173. The Vestibulocochlear System: Histogenesis of The Internal Ear

  1. Histogenesis of the semicircular canals
    1. THE COLUMNAR EPITHELIUM lining the auditory vesicle (and its derivatives) flattens, except in the regions of the ampullae
      1. In the ampullae, toward day 50, the cells acquire sensory characteristics under the influence of the dendrites coming from the associated ganglion of Scarpa (vestibular). At their apical pole, they produce the hair cells and the gelatinous mass of the cupula; which rests on the hair cells
        1. The cupula is mobil During rotation of the head there is displacement of the endolymph which in turn, excites the sensory cells
      2. The cells, their hairs or flagella, and the cupula form the crista of the ampull They are fully differentiated about day 70 of gestation
      3. The maculae, which differentiate in the utricle and saccule, are analogous organs (like the cristae)
        1. Their sensory hairs are covered by a gelatinous mass, the otolithic membran On the membrane's free surface are found calcified structures called otoliths
        2. The maculae are highly sensitive to linear acceleration
  2. Histogenesis of the cochlea
      1. The ventral surface of the cochlear tube thickens at about day 70. Cellular proliferations take place involving the external and internal areas which are separated by a small depression, the spiral sulcus
        1. The tectorial membrane, fibrous and gelatinous, is derived from the internal portion of the so-called spiral limbus
        2. The organ of Corti is derived from the external portion
          1. Between months 3 and 5, some of the epithelial cells give rise to various categories of supporting cells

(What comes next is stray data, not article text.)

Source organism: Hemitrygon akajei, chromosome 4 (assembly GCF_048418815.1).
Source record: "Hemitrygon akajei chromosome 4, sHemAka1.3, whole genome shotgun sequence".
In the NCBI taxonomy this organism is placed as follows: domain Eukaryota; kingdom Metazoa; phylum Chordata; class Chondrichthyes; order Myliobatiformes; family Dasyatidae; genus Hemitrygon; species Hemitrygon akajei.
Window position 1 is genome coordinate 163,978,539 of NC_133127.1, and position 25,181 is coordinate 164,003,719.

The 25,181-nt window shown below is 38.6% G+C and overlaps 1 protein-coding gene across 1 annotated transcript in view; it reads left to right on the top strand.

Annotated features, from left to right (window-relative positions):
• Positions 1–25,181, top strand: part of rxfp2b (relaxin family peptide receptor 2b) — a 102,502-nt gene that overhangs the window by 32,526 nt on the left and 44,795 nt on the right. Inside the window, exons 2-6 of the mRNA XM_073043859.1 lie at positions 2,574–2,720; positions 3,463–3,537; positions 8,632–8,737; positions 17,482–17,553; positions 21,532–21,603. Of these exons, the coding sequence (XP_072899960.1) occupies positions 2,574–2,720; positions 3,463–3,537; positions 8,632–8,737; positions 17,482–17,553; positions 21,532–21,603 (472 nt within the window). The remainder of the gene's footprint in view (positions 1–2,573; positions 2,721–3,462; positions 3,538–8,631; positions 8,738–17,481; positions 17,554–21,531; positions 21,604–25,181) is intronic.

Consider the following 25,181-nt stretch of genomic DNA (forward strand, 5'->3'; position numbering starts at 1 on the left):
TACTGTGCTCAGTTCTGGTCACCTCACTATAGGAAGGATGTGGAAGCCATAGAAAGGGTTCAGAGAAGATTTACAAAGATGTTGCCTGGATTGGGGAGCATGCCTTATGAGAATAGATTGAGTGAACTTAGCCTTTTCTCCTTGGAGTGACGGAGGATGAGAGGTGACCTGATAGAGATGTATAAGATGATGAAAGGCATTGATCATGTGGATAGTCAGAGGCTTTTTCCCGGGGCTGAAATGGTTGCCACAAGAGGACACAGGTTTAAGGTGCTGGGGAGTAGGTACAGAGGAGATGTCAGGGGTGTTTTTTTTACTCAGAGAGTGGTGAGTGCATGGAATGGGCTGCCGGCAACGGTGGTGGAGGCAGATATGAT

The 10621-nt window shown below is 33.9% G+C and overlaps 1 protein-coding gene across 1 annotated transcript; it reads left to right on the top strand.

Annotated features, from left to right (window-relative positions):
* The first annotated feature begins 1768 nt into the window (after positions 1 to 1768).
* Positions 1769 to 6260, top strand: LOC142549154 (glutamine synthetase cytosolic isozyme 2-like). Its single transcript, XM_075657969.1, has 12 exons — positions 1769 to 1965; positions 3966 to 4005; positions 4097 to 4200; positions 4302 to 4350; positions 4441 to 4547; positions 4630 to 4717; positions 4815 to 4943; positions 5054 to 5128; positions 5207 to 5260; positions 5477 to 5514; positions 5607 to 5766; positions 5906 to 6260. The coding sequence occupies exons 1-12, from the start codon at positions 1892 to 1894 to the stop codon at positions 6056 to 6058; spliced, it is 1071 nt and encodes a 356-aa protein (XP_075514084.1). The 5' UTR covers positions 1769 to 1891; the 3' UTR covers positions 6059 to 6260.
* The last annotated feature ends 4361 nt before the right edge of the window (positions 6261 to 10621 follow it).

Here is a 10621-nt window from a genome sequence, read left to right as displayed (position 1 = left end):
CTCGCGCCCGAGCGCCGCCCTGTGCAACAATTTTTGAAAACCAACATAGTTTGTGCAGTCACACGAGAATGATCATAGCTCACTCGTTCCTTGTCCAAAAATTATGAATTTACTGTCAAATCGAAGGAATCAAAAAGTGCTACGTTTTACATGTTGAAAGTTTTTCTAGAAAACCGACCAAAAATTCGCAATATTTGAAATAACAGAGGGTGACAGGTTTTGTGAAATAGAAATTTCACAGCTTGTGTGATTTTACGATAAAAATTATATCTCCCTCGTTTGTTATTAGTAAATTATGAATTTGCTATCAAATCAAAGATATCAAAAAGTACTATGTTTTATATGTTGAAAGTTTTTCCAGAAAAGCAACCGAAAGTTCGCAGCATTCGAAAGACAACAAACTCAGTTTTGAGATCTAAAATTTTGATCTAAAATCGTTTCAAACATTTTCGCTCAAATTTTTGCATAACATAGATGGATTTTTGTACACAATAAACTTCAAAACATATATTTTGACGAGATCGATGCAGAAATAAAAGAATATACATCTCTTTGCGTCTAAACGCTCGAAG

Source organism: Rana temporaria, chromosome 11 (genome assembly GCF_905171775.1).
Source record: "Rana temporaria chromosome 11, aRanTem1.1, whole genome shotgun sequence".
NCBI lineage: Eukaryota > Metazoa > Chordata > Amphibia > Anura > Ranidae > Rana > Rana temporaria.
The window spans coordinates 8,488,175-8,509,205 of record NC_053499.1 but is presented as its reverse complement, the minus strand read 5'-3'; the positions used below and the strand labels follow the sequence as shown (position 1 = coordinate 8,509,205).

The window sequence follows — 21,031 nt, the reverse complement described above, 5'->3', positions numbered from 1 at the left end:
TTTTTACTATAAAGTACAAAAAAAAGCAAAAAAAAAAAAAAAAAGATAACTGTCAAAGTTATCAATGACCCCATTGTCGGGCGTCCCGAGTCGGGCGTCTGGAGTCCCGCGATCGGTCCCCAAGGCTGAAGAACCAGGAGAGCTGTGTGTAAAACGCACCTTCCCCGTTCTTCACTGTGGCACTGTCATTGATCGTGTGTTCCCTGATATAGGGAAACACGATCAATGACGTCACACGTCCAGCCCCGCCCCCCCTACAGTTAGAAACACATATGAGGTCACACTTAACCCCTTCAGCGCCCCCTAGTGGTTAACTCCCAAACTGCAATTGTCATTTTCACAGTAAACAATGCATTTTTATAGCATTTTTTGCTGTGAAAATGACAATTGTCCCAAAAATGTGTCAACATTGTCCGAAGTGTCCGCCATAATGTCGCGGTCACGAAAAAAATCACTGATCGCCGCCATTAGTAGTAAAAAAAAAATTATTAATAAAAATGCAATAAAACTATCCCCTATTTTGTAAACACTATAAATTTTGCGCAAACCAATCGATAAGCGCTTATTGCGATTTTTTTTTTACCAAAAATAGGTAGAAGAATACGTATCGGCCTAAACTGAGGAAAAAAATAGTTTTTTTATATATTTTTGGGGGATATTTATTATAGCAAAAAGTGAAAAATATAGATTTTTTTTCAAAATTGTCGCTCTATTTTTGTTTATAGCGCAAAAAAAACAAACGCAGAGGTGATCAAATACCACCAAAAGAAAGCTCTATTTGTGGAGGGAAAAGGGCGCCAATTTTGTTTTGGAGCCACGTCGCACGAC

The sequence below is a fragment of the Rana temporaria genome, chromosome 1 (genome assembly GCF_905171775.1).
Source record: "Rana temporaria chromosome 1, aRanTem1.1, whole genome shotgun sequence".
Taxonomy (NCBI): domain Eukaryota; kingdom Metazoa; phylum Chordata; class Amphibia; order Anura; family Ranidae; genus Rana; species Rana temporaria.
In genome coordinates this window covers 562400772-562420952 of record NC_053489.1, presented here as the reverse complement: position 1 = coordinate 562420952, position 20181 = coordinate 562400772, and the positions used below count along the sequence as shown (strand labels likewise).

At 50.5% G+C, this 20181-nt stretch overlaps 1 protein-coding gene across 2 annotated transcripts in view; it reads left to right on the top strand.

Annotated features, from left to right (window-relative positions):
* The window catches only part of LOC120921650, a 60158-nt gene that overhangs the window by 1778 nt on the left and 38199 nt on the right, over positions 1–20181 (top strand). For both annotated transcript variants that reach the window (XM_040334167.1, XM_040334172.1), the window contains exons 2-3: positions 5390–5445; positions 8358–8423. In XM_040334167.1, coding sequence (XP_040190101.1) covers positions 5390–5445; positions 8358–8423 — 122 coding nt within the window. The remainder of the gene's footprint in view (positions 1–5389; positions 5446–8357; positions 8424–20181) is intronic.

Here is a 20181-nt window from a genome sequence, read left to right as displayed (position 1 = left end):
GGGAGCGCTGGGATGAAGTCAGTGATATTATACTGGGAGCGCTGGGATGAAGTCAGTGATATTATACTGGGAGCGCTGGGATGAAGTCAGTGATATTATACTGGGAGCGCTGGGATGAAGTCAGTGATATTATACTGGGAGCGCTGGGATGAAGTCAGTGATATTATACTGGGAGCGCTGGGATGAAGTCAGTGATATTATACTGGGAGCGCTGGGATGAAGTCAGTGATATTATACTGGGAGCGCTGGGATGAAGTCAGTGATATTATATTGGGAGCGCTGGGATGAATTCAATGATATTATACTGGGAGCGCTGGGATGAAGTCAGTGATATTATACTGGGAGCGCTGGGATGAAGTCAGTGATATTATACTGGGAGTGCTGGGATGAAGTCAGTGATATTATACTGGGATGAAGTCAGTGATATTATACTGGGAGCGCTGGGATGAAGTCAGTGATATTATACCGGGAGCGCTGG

2. Here, too, sensory differentiation appears to need the presence of dendrites from the associated spiral ganglion (ganglion of Corti), and in month 5, fissures in these groups of cells make their appearanc One fissure forms the spiral sulcus, which clearly separates the organ of Corti from the limbus, and the other produces the canal of Corti which isolates the inner ciliated cells from the outer ciliated cells
      2. Reissner's or vestibular membrane is derived from the dorsal surface of the cochlear duct. It becomes very thin and remains unstratified
      3. The external surface of the tube has a thicker epithelium and many vessels and is called the stria vascularis. This area is said to produce the endo1ymphatic fluid
      1. The fibrillar basement membrane is derived from mesenchyme lining the ventral surface of the organ of Corti
        1. It is inserted on the ligament and the spiral lamina and is lined by the mesenchymal lamina bordering the scala tympani
      2. Cochlear histogenesis usually is completed by month 6 of gestation
      3. The basement membrane acts as a frequency analyzer. It is sensitive to high frequencies toward its base and to low frequencies near its apex. The sensitivity of the ear to low frequencies seems to correspond with progressive elongation of the cochlea
  3. Function of the major derivatives: vibrations reach the vestibule via the bony ossicles and set up vibrations in the perilymph of the scala vestibuli. From the latter, vibrations pass through the helicotrema to the scala tympani, resulting in distortion of the basement membrane. This produces movement in the sensory cells whose apical hairs stroke the tectorial membrane. This, in turn, excites the nerve endings

the vestibulocochlear system: histogenesis of the internal ear: image #1